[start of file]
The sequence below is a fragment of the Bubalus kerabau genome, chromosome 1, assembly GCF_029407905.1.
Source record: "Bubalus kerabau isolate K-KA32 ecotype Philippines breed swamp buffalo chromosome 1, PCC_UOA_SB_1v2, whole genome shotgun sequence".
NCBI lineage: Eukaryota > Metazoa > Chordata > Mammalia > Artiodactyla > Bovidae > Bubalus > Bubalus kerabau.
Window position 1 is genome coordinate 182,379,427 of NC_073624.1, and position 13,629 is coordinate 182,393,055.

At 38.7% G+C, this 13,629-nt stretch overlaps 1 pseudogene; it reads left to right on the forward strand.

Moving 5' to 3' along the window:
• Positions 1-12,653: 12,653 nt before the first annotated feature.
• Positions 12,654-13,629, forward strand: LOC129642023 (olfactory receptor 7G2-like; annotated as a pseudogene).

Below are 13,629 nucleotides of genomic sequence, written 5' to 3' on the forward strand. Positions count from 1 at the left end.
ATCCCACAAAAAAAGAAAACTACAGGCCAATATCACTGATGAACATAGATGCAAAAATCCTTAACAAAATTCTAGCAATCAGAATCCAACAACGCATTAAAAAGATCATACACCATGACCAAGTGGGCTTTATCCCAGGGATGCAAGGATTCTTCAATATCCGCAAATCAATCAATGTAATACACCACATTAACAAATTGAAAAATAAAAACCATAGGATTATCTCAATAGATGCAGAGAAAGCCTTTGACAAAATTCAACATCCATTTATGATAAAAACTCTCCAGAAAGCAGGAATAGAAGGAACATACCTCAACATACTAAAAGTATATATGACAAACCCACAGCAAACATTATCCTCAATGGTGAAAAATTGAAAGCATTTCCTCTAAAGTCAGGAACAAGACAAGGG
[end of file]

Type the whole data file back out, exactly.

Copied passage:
The sequence below is a fragment of the Bubalus kerabau genome, chromosome 1, assembly GCF_029407905.1.
Source record: "Bubalus kerabau isolate K-KA32 ecotype Philippines breed swamp buffalo chromosome 1, PCC_UOA_SB_1v2, whole genome shotgun sequence".
NCBI lineage: Eukaryota > Metazoa > Chordata > Mammalia > Artiodactyla > Bovidae > Bubalus > Bubalus kerabau.
Window position 1 is genome coordinate 182,379,427 of NC_073624.1, and position 13,629 is coordinate 182,393,055.

At 38.7% G+C, this 13,629-nt stretch overlaps 1 pseudogene; it reads left to right on the forward strand.

Moving 5' to 3' along the window:
• Positions 1-12,653: 12,653 nt before the first annotated feature.
• Positions 12,654-13,629, forward strand: LOC129642023 (olfactory receptor 7G2-like; annotated as a pseudogene).

Below are 13,629 nucleotides of genomic sequence, written 5' to 3' on the forward strand. Positions count from 1 at the left end.
ATCCCACAAAAAAAGAAAACTACAGGCCAATATCACTGATGAACATAGATGCAAAAATCCTTAACAAAATTCTAGCAATCAGAATCCAACAACGCATTAAAAAGATCATACACCATGACCAAGTGGGCTTTATCCCAGGGATGCAAGGATTCTTCAATATCCGCAAATCAATCAATGTAATACACCACATTAACAAATTGAAAAATAAAAACCATAGGATTATCTCAATAGATGCAGAGAAAGCCTTTGACAAAATTCAACATCCATTTATGATAAAAACTCTCCAGAAAGCAGGAATAGAAGGAACATACCTCAACATACTAAAAGTATATATGACAAACCCACAGCAAACATTATCCTCAATGGTGAAAAATTGAAAGCATTTCCTCTAAAGTCAGGAACAAGACAAGGG